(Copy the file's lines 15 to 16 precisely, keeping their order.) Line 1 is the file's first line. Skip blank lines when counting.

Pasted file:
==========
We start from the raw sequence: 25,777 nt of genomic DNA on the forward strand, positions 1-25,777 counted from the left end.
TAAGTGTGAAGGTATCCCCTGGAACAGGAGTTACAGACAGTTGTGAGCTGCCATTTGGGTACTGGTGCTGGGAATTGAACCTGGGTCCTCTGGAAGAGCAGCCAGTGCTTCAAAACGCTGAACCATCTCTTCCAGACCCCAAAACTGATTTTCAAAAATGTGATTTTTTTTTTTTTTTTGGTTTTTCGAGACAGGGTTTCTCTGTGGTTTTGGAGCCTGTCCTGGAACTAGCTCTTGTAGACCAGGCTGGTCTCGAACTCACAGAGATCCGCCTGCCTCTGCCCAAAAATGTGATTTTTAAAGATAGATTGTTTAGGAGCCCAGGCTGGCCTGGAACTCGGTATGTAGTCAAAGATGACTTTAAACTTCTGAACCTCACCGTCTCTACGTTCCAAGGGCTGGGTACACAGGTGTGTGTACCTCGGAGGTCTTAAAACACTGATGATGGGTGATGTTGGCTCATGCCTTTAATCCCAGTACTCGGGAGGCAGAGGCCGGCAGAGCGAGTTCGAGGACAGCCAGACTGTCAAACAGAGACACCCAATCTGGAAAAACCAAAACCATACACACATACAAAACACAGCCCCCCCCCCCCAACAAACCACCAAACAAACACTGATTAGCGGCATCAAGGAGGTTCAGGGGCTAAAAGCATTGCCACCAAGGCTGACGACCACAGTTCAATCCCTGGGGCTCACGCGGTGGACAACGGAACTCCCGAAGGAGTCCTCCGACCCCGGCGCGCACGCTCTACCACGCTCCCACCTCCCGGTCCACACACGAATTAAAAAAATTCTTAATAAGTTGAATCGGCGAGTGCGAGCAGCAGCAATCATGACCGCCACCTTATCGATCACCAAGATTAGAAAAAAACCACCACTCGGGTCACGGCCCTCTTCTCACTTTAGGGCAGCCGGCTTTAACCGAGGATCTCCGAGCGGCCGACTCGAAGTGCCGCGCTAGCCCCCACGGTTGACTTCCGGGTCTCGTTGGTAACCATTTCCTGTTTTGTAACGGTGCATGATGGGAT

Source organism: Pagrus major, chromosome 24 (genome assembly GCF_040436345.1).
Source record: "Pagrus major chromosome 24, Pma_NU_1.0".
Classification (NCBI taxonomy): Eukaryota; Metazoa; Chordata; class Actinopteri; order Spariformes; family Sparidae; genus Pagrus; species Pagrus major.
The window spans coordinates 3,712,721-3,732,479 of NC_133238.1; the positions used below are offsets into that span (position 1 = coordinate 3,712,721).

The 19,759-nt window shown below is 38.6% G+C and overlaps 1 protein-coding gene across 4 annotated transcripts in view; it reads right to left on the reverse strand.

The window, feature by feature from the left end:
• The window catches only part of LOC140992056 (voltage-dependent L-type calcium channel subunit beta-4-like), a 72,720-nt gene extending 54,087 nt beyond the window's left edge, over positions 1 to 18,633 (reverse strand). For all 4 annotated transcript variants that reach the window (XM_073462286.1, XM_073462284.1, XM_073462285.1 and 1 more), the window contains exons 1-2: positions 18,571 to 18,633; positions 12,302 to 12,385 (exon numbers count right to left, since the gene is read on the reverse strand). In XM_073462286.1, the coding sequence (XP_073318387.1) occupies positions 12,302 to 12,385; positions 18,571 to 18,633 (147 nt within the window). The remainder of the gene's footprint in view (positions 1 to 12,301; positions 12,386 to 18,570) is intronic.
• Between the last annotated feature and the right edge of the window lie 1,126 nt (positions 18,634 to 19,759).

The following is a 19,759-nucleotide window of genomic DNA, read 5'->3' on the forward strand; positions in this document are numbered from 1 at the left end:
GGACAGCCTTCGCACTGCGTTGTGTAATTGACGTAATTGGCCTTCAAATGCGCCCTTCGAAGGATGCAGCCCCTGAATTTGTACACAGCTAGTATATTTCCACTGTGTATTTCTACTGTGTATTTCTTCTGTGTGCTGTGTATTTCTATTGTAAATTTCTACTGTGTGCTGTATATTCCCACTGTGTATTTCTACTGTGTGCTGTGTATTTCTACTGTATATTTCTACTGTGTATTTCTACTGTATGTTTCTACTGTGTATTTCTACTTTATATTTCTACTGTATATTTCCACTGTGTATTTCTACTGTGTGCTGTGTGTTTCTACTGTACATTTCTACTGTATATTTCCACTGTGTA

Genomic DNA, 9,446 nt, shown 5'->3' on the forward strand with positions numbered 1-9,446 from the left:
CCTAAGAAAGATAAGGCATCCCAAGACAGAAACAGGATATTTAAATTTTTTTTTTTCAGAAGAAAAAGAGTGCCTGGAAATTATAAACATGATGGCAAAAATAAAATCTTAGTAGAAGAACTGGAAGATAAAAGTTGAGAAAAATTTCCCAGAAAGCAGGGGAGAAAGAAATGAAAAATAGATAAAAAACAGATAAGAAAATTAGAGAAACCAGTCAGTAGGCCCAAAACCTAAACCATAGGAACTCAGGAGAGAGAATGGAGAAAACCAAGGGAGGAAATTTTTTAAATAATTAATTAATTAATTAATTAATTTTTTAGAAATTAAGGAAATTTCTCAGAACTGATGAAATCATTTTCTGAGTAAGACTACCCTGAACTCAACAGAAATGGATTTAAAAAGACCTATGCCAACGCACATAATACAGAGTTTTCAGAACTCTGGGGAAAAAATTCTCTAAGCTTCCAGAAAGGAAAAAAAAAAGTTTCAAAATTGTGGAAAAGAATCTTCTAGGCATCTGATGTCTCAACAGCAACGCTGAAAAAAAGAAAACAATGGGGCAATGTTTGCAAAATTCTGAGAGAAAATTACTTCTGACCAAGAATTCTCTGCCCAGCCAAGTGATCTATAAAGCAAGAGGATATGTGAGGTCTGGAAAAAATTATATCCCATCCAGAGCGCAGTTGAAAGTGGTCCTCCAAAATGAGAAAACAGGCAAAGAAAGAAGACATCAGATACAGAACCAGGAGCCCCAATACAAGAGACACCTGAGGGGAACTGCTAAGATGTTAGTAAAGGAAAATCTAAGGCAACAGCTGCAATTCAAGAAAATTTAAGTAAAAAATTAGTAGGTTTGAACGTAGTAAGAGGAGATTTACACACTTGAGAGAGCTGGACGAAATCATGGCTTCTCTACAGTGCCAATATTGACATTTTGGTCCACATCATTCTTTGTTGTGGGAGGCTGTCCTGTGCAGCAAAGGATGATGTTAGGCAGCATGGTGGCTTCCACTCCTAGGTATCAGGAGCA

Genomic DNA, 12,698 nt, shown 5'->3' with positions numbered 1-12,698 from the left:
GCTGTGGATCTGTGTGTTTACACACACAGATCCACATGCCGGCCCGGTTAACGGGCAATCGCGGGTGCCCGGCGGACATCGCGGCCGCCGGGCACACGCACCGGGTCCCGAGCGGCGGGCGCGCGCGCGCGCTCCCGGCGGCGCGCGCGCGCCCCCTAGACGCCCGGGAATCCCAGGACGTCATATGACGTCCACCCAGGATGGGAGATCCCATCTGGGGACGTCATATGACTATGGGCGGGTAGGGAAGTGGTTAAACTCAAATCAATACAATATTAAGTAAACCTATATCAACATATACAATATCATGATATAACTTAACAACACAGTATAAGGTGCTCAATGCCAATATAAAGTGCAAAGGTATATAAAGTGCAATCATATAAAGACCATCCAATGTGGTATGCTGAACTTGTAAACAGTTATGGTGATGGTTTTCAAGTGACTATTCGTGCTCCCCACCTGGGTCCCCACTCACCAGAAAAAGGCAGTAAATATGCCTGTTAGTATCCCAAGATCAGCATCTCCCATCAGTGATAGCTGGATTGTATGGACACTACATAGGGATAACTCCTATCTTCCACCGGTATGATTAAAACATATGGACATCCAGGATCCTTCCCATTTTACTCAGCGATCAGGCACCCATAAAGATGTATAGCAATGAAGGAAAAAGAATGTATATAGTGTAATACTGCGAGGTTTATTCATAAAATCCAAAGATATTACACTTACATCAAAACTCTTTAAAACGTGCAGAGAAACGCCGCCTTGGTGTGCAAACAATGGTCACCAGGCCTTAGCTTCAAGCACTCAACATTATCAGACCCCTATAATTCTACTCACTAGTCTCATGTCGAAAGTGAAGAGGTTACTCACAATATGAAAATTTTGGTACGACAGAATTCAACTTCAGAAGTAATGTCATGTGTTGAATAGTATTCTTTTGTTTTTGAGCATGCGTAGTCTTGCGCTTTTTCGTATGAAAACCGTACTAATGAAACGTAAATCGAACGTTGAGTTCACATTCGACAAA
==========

Genomic DNA, 12,698 nt, shown 5'->3' with positions numbered 1-12,698 from the left:
GCTGTGGATCTGTGTGTTTACACACACAGATCCACATGCCGGCCCGGTTAACGGGCAATCGCGGGTGCCCGGCGGACATCGCGGCCGCCGGGCACACGCACCGGGTCCCGAGCGGCGGGCGCGCGCGCGCGCTCCCGGCGGCGCGCGCGCGCCCCCTAGACGCCCGGGAATCCCAGGACGTCATATGACGTCCACCCAGGATGGGAGATCCCATCTGGGGACGTCATATGACTATGGGCGGGTAGGGAAGTGGTTAAACTCAAATCAATACAATATTAAGTAAACCTATATCAACATATACAATATCATGATATAACTTAACAACACAGTATAAGGTGCTCAATGCCAATATAAAGTGCAAAGGTATATAAAGTGCAATCATATAAAGACCATCCAATGTGGTATGCTGAACTTGTAAACAGTTATGGTGATGGTTTTCAAGTGACTATTCGTGCTCCCCACCTGGGTCCCCACTCACCAGAAAAAGGCAGTAAATATGCCTGTTAGTATCCCAAGATCAGCATCTCCCATCAGTGATAGCTGGATTGTATGGACACTACATAGGGATAACTCCTATCTTCCACCGGTATGATTAAAACATATGGACATCCAGGATCCTTCCCATTTTACTCAGCGATCAGGCACCCATAAAGATGTATAGCAATGAAGGAAAAAGAATGTATATAGTGTAATACTGCGAGGTTTATTCATAAAATCCAAAGATATTACACTTACATCAAAACTCTTTAAAACGTGCAGAGAAACGCCGCCTTGGTGTGCAAACAATGGTCACCAGGCCTTAGCTTCAAGCACTCAACATTATCAGACCCCTATAATTCTACTCACTAGTCTCATGTCGAAAGTGAAGAGGTTACTCACAATATGAAAATTTTGGTACGACAGAATTCAACTTCAGAAGTAATGTCATGTGTTGAATAGTATTCTTTTGTTTTTGAGCATGCGTAGTCTTGCGCTTTTTCGTATGAAAACCGTACTAATGAAACGTAAATCGAACGTTGAGTTCACATTCGACAAA